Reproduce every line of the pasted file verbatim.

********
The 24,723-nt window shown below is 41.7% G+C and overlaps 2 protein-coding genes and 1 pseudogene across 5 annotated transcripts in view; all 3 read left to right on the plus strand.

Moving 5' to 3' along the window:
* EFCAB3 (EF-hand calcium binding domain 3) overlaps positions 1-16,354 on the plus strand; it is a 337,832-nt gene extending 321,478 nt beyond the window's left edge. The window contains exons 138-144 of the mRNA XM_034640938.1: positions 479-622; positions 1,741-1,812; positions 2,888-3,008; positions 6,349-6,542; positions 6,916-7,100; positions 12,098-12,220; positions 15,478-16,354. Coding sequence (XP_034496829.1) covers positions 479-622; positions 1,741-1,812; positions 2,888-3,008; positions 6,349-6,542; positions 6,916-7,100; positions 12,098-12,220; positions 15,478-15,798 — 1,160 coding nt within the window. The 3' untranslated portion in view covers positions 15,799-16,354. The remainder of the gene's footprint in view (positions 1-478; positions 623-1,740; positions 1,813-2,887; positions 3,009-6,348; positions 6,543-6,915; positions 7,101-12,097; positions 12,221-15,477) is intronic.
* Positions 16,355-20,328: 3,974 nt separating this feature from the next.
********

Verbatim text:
The 24,723-nt window shown below is 41.7% G+C and overlaps 2 protein-coding genes and 1 pseudogene across 5 annotated transcripts in view; all 3 read left to right on the plus strand.

Moving 5' to 3' along the window:
* EFCAB3 (EF-hand calcium binding domain 3) overlaps positions 1-16,354 on the plus strand; it is a 337,832-nt gene extending 321,478 nt beyond the window's left edge. The window contains exons 138-144 of the mRNA XM_034640938.1: positions 479-622; positions 1,741-1,812; positions 2,888-3,008; positions 6,349-6,542; positions 6,916-7,100; positions 12,098-12,220; positions 15,478-16,354. Coding sequence (XP_034496829.1) covers positions 479-622; positions 1,741-1,812; positions 2,888-3,008; positions 6,349-6,542; positions 6,916-7,100; positions 12,098-12,220; positions 15,478-15,798 — 1,160 coding nt within the window. The 3' untranslated portion in view covers positions 15,799-16,354. The remainder of the gene's footprint in view (positions 1-478; positions 623-1,740; positions 1,813-2,887; positions 3,009-6,348; positions 6,543-6,915; positions 7,101-12,097; positions 12,221-15,477) is intronic.
* Positions 16,355-20,328: 3,974 nt separating this feature from the next.